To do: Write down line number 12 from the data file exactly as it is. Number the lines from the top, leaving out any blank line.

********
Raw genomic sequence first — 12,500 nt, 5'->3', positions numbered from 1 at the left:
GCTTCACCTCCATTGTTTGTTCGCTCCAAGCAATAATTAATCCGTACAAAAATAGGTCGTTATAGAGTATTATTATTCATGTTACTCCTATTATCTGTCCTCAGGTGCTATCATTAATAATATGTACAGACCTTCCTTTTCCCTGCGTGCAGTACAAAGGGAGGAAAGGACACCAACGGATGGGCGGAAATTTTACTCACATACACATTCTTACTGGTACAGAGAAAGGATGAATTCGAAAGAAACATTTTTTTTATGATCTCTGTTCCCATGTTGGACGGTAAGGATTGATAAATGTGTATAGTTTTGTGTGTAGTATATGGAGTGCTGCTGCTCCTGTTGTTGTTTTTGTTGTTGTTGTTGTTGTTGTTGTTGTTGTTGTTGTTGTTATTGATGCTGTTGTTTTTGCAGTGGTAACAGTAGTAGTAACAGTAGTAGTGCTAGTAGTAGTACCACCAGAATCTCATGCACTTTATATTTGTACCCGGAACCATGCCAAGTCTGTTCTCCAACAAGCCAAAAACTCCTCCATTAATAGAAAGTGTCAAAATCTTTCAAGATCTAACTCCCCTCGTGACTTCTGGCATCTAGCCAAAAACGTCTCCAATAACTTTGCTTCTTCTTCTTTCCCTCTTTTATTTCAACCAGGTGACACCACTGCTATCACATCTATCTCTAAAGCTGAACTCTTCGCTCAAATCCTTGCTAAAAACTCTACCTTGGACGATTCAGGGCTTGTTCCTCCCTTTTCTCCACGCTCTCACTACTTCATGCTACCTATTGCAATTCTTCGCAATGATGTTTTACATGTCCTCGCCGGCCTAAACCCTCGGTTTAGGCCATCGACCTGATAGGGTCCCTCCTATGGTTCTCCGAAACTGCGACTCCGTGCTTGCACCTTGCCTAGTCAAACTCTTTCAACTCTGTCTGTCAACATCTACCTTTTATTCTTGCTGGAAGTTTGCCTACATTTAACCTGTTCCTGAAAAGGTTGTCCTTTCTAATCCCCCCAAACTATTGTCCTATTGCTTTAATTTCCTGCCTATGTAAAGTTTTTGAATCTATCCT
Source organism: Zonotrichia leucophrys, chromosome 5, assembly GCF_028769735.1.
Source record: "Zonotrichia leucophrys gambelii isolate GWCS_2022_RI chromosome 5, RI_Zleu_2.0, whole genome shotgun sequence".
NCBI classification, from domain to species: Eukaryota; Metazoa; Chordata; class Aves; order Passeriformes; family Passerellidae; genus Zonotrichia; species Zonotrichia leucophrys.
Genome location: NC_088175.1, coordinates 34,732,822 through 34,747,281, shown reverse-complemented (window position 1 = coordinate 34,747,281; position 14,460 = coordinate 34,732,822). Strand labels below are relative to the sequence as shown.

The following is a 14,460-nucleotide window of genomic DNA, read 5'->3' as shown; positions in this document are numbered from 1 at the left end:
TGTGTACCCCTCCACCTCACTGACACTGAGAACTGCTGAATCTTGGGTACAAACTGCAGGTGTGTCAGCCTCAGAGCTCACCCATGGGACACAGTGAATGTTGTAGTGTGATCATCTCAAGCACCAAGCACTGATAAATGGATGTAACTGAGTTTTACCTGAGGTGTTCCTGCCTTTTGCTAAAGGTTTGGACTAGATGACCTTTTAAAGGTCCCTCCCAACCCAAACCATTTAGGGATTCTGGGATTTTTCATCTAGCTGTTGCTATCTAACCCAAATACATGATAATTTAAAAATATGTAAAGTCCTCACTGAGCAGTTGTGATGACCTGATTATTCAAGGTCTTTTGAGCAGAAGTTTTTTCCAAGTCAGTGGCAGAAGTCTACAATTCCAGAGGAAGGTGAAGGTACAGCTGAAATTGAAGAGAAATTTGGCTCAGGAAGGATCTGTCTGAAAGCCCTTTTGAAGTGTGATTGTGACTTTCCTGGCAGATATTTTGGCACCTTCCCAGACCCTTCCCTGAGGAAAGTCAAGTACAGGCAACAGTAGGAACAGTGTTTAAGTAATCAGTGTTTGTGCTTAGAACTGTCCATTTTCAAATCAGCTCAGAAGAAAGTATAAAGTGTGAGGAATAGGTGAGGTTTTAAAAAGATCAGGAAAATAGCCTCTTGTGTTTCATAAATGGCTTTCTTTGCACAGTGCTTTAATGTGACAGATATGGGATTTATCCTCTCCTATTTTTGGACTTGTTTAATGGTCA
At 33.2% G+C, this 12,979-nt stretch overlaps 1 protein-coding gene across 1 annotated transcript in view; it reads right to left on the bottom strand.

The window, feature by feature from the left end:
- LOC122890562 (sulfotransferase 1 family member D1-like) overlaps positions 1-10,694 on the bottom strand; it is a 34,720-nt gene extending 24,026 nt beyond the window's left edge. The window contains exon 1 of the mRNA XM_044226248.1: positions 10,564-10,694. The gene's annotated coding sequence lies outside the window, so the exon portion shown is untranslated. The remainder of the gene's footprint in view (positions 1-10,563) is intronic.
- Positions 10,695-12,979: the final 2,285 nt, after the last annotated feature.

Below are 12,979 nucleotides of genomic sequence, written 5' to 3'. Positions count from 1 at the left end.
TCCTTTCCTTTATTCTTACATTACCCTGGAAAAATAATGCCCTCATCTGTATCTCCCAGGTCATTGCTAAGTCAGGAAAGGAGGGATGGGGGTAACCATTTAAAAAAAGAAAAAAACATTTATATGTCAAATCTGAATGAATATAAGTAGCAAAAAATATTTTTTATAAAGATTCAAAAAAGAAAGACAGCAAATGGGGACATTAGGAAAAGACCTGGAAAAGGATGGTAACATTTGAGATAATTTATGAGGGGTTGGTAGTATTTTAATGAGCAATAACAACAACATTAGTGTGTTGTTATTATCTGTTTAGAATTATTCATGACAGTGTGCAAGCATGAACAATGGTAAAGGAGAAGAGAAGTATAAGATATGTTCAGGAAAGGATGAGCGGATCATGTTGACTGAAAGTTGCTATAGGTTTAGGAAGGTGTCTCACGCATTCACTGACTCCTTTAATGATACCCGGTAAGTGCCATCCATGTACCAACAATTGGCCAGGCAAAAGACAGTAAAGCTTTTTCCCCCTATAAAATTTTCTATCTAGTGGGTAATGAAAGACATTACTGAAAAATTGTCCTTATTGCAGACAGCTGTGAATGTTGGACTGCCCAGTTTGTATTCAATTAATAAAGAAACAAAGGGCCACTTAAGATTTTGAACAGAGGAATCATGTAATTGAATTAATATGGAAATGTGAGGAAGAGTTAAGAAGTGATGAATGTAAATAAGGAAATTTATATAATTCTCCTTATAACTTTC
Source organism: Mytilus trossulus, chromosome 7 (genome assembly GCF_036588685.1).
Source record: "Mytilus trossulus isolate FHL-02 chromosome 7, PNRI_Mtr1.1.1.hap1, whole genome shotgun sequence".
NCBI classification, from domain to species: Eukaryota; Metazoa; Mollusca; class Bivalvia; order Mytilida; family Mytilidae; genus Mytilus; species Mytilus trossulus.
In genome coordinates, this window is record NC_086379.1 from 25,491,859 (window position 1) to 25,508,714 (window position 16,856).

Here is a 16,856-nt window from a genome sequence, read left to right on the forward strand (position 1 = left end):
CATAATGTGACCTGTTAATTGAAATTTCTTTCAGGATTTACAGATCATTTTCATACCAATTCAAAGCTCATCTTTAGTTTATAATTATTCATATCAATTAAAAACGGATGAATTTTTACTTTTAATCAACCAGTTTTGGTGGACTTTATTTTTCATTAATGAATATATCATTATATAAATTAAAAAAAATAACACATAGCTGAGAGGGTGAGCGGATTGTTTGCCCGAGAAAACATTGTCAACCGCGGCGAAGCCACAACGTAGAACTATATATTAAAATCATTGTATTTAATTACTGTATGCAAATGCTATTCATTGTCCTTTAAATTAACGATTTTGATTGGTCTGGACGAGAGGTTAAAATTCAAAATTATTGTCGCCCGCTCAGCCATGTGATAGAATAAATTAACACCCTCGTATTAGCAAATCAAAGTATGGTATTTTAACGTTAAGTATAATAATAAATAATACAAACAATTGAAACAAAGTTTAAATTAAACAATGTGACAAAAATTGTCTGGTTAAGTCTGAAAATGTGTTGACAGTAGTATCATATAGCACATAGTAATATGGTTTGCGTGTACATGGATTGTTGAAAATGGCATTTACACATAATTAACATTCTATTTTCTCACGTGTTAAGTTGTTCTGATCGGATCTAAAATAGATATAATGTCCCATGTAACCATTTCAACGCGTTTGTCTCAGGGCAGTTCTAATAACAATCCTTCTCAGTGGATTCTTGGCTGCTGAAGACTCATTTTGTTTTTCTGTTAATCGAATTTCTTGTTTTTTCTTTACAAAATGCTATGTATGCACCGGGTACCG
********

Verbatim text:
- Positions 10,695-12,979: the final 2,285 nt, after the last annotated feature.